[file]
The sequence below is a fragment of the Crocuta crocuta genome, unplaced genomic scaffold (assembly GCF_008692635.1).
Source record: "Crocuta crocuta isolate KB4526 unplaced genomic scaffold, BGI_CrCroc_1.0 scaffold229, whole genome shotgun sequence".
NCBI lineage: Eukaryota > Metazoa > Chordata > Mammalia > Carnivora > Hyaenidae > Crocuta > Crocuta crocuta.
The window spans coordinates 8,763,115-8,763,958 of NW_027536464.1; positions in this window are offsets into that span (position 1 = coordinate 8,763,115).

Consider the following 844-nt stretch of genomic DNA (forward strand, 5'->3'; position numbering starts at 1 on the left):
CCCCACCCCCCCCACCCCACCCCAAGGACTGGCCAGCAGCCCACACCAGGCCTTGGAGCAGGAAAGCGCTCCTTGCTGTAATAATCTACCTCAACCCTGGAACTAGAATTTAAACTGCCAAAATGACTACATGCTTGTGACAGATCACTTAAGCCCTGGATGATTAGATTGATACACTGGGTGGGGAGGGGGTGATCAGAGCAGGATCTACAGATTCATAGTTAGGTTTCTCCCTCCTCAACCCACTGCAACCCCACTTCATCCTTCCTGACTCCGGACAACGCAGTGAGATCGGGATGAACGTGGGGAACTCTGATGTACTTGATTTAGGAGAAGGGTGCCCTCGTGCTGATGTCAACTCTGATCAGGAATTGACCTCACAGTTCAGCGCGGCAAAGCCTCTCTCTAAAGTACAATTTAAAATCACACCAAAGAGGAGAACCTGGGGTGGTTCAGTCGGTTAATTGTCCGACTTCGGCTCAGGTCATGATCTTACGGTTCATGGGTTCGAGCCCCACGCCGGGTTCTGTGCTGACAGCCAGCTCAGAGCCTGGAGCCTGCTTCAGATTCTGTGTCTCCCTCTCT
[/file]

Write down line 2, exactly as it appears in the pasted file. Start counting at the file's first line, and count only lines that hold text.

Source record: "Crocuta crocuta isolate KB4526 unplaced genomic scaffold, BGI_CrCroc_1.0 scaffold229, whole genome shotgun sequence".